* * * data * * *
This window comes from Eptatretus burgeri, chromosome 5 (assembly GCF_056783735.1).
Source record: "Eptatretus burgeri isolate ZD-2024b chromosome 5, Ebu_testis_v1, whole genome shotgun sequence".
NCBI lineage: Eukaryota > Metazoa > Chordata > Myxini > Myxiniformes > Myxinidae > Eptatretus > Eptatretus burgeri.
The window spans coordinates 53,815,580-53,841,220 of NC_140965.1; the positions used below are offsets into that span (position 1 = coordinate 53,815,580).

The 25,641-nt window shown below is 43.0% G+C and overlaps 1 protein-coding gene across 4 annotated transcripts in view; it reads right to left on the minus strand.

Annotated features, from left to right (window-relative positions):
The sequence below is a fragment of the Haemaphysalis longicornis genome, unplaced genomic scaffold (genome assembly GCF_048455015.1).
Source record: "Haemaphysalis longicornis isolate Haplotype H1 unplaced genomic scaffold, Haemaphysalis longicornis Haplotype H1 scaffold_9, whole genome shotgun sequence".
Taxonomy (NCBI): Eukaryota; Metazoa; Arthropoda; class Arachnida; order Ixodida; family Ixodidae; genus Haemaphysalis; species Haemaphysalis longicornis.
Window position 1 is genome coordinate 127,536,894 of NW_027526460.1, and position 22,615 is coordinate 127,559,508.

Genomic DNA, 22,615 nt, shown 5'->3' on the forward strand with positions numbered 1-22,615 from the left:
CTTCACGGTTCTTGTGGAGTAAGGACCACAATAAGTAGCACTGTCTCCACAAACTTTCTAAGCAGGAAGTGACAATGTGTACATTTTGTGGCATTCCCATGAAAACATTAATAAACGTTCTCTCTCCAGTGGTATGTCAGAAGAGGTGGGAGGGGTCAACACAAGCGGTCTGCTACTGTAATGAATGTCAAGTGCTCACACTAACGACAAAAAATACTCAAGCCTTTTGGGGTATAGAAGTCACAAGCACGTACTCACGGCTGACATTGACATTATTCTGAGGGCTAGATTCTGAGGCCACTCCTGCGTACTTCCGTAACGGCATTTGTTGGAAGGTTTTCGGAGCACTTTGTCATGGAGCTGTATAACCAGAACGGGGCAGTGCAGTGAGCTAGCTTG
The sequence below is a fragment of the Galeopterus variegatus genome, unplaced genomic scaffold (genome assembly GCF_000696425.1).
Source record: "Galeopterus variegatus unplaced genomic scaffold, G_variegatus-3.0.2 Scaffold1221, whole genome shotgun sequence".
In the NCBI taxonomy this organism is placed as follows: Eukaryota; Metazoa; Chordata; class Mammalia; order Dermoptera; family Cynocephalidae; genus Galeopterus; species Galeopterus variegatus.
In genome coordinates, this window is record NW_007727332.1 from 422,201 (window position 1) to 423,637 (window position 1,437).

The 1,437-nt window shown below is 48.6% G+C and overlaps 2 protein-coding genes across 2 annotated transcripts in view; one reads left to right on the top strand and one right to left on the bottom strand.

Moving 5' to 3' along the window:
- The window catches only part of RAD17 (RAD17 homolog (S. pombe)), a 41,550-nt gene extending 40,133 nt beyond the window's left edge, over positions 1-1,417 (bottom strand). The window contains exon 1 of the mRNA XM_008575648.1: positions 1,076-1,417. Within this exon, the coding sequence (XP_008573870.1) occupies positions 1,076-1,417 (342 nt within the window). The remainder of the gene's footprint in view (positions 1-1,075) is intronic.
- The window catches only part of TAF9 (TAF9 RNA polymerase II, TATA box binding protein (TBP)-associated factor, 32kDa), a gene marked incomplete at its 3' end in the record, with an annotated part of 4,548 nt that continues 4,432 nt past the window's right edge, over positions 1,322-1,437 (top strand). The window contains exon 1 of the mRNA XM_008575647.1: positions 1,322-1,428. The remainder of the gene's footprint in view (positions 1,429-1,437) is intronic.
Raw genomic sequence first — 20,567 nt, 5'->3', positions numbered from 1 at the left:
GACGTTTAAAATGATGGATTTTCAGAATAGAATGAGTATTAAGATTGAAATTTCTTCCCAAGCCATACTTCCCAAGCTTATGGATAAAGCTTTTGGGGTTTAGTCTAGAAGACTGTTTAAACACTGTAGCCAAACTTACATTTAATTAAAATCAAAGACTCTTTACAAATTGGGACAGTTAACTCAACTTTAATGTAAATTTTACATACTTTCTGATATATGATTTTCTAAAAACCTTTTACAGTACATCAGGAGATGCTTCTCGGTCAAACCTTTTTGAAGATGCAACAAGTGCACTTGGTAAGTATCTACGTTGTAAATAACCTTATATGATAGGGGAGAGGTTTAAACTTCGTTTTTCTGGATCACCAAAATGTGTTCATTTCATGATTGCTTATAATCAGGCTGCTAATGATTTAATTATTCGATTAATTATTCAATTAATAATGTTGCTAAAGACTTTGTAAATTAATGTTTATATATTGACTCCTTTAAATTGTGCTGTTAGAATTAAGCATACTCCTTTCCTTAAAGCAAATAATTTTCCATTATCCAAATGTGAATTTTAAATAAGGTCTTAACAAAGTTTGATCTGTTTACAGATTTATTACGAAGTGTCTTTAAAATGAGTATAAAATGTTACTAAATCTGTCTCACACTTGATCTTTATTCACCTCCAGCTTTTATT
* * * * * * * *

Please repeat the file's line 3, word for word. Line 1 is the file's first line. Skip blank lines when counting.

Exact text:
NCBI lineage: Eukaryota > Metazoa > Chordata > Myxini > Myxiniformes > Myxinidae > Eptatretus > Eptatretus burgeri.